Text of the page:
I sneak coffee into movie theaters—that's just what I do. But when I told Team Sprudge that I’d next be smuggling coffee into Blade Runner 2049, they insisted that it was time to get more dangerous. To make my smuggling really count, this time they requested not just coffee, but a coffee cocktail.
Mama’s always down to drink at the picture show—particularly when the flick is three damn hours long—so I called up my former boss and forever buddy Cora Lambert, Immortan of Coffee Cocktails, to help me marry coffee, booze, and Philip K. Dick. Thinking back to the 1982 film, she wanted to make something visually dark with some sharp edges both seen and tasted. Her variation on a classic cocktail resulted in something very tasty that we called “Do Androids Dream of Electric Jungle Birds?” and I expect all of you coffee boozehounds to put it on your menu to capitalize on the, ummm, success of this movie. Here's how to make it so you can drink along at home.
Do Androids Dream of Electric Jungle Birds?
Recipe by Cora Lambert
1oz espresso (Counter Culture Coffee's Guatemala San Miguel)
1/2oz simple syrup
1oz Cruzan Black Strap Rum
3/4oz pineapple juice
1/2oz fresh lime juice
Pineapple wedge for garnish (‘cause it looks like a blade, duh)
Shake until chilled, about 15 seconds. Strain into a rocks glass over a large piece of ice. Garnish with pineapple wedge.
Ain’t she a beaut? And of course, after all that I spilled the contents into my water bottle, and easily snuck past a sleepy usher for a late night screening at one of my local movie theaters, Regal Cinemas Union Square 14. I blew my budget on booze and couldn’t pony up for an IMAX or 4D ticket, so I sat in the third row, which makes it like an IMAX that hurts your neck a little more and doesn’t come anywhere close to filling your field of vision. As I boozed up by coating my anxious throat with our molasses treat, I spent twenty minutes of trailers working myself up for what promised to be a visual feast with a twisty plot and all the crypticness I could hope for spread out over that epic three damn hour running time.
Critics had been instructed to reveal little of the plot. What jaw-dropping surprises were in store for me? Replicant slapstick humor? A movie where Sean Young is actually the lead? A thirty-minute electric sheep boogaloo dream sequence?
Yeah, none of that or even close. Much like the original, Blade Runner 2049 is just about a grizzled officer trying to find some robots. This time, the officer is played by Ryan Gosling (Harrison Ford’s Deckard disappeared thirty years ago but is surprisingly easy to find later in the movie) and boy does Officer K have some complex and not-so-complex women in his life. His boss, Madame (Robin Wright), is tough as nails and throws back shot after shot as she insists that he cover up their replicant hunt for the good of humanity. So cold and calculated! His companion, Joi (Ana de Armas, giving one of the worst performances I’ve ever seen), only serves to build his confidence and act as his on-demand agreeable sex toy. Then there’s ruthless Luv (new goddess Sylvia Hoeks), who has been dispatched to find Officer K’s replicant prey by evil billionaire Wallace (Jared Leto), who is obviously evil because he is blinded by cataracts and disability is still scary in 2017, I guess (to say nothing of 2049).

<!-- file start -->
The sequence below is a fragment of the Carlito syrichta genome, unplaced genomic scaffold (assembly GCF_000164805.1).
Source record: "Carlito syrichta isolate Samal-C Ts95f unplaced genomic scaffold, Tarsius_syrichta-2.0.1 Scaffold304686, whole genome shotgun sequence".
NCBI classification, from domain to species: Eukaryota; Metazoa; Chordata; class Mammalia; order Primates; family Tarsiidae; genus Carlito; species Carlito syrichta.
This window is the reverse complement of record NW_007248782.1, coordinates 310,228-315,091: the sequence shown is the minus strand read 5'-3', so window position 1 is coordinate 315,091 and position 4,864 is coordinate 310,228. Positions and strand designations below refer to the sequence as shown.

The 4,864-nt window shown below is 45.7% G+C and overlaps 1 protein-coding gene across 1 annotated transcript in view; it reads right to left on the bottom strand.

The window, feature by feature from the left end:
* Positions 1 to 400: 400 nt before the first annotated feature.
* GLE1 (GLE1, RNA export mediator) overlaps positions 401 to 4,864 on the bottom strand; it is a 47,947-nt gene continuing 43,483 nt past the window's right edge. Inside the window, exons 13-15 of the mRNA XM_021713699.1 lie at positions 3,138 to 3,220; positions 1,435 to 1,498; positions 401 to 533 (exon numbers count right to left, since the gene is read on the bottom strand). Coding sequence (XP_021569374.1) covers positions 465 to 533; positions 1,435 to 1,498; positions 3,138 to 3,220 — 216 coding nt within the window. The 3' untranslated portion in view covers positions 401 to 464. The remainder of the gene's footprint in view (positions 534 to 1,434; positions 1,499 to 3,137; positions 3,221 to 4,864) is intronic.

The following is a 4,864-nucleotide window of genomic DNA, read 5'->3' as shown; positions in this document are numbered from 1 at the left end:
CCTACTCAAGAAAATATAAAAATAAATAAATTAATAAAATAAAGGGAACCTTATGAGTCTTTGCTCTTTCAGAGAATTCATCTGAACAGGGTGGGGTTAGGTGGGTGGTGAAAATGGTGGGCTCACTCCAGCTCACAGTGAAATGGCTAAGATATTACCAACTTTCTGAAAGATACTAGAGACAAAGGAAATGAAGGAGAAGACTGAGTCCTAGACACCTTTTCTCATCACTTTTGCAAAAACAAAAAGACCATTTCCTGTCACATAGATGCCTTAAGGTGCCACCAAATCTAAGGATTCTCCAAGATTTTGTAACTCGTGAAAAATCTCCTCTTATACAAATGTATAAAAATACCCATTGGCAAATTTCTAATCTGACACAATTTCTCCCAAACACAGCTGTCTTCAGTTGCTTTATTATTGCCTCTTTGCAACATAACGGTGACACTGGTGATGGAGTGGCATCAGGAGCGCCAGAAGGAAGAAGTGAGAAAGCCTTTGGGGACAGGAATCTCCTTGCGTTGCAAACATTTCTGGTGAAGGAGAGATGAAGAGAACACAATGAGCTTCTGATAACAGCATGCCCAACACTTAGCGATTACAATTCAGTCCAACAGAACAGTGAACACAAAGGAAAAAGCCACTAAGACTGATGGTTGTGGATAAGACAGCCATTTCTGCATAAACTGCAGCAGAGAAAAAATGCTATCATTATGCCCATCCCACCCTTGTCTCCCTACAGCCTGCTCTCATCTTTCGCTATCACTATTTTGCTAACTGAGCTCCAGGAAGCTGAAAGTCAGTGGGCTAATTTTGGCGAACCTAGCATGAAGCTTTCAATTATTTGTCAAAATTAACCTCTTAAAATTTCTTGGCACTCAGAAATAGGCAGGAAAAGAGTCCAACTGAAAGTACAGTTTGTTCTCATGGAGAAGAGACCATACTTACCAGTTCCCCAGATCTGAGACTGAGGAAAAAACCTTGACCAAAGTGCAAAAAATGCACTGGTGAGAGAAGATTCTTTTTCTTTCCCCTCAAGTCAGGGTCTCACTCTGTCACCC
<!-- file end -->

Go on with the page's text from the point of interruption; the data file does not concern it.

As promised, there are some plot surprises and crypticness, but three damn hours of back and forth about who’s a replicant and who isn’t and what does it even mean to be a replicant felt a little tired. At the very least, they’re solving these Level Easy puzzles with the aid of top-shelf production design, cinematography (the great Roger Deakins), and practical effects.
That plot that has been shrouded in secrecy is a plot like any other. Ridley Scott didn’t direct it (that would be Denis Villeneuve, he of the great eye and often choppy execution) but his heavy hand and spiritual hokum are all over this flick. A plot detail kept from the trailers is worn and obvious. It’s a goofy setup and resolution that makes way for some interesting roboethics but for the most part, it’s all just a great big excuse for everyone in the movie to cry.
There’s your coffee cocktail drinking game. Drink every time someone in this movie cries. Mind you, they all cry beautifully, sometimes because they don’t know who they really are (Officer K) and sometimes because they haven’t punched through someone’s skull in a while (Luv) but mostly all of these characters, robot or not, cannot stop crying while wearing beautiful jackets that I cannot wait to buy at H&M.
For an aspirationally gritty R-rated movie with bone-crunching violence and so, so many boobs, BR49's sentimentality is squarely PG-13. After all the drinking, and all the tears, I saved my syrupy, soggy pineapple garnish for the final bite after three damn hours of running them blades. As I bit into it, I realized my own dystopian truth: I am probably far too cynical to survive the year 2049.
Cupping Score: 78
Notes: There’s some citric zing here but it’s mostly old prunes.